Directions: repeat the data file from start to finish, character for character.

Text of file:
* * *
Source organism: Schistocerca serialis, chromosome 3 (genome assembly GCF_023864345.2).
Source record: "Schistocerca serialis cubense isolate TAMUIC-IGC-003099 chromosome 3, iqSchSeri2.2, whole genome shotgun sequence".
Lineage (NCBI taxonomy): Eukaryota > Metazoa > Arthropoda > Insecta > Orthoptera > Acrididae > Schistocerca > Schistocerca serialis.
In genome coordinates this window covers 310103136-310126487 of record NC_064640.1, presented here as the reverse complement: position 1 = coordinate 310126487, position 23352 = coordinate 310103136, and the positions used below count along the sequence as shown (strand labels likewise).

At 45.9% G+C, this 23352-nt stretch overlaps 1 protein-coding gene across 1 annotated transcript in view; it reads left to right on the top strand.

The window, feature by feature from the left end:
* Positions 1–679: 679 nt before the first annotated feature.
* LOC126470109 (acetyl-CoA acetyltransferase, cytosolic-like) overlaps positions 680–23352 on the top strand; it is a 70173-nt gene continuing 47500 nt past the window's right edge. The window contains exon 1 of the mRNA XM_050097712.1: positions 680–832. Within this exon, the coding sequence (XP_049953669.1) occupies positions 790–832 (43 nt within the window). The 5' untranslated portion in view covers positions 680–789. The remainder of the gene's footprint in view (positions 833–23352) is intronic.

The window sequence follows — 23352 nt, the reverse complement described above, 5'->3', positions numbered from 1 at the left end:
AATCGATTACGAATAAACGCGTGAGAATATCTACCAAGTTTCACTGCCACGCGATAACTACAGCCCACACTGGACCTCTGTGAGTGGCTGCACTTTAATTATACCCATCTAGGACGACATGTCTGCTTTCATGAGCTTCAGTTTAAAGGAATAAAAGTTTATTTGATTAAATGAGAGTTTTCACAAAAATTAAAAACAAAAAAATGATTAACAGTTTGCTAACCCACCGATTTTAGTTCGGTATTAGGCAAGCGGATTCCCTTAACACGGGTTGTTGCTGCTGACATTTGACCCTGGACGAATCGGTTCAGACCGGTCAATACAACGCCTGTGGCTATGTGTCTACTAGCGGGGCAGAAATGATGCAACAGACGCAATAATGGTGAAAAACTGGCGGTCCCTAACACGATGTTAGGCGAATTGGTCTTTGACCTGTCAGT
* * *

Source organism: Schistocerca serialis, chromosome 3 (genome assembly GCF_023864345.2).
Source record: "Schistocerca serialis cubense isolate TAMUIC-IGC-003099 chromosome 3, iqSchSeri2.2, whole genome shotgun sequence".
Lineage (NCBI taxonomy): Eukaryota > Metazoa > Arthropoda > Insecta > Orthoptera > Acrididae > Schistocerca > Schistocerca serialis.
In genome coordinates this window covers 310103136-310126487 of record NC_064640.1, presented here as the reverse complement: position 1 = coordinate 310126487, position 23352 = coordinate 310103136, and the positions used below count along the sequence as shown (strand labels likewise).

At 45.9% G+C, this 23352-nt stretch overlaps 1 protein-coding gene across 1 annotated transcript in view; it reads left to right on the top strand.

The window, feature by feature from the left end:
* Positions 1–679: 679 nt before the first annotated feature.
* LOC126470109 (acetyl-CoA acetyltransferase, cytosolic-like) overlaps positions 680–23352 on the top strand; it is a 70173-nt gene continuing 47500 nt past the window's right edge. The window contains exon 1 of the mRNA XM_050097712.1: positions 680–832. Within this exon, the coding sequence (XP_049953669.1) occupies positions 790–832 (43 nt within the window). The 5' untranslated portion in view covers positions 680–789. The remainder of the gene's footprint in view (positions 833–23352) is intronic.

The window sequence follows — 23352 nt, the reverse complement described above, 5'->3', positions numbered from 1 at the left end:
AATCGATTACGAATAAACGCGTGAGAATATCTACCAAGTTTCACTGCCACGCGATAACTACAGCCCACACTGGACCTCTGTGAGTGGCTGCACTTTAATTATACCCATCTAGGACGACATGTCTGCTTTCATGAGCTTCAGTTTAAAGGAATAAAAGTTTATTTGATTAAATGAGAGTTTTCACAAAAATTAAAAACAAAAAAATGATTAACAGTTTGCTAACCCACCGATTTTAGTTCGGTATTAGGCAAGCGGATTCCCTTAACACGGGTTGTTGCTGCTGACATTTGACCCTGGACGAATCGGTTCAGACCGGTCAATACAACGCCTGTGGCTATGTGTCTACTAGCGGGGCAGAAATGATGCAACAGACGCAATAATGGTGAAAAACTGGCGGTCCCTAACACGATGTTAGGCGAATTGGTCTTTGACCTGTCAGT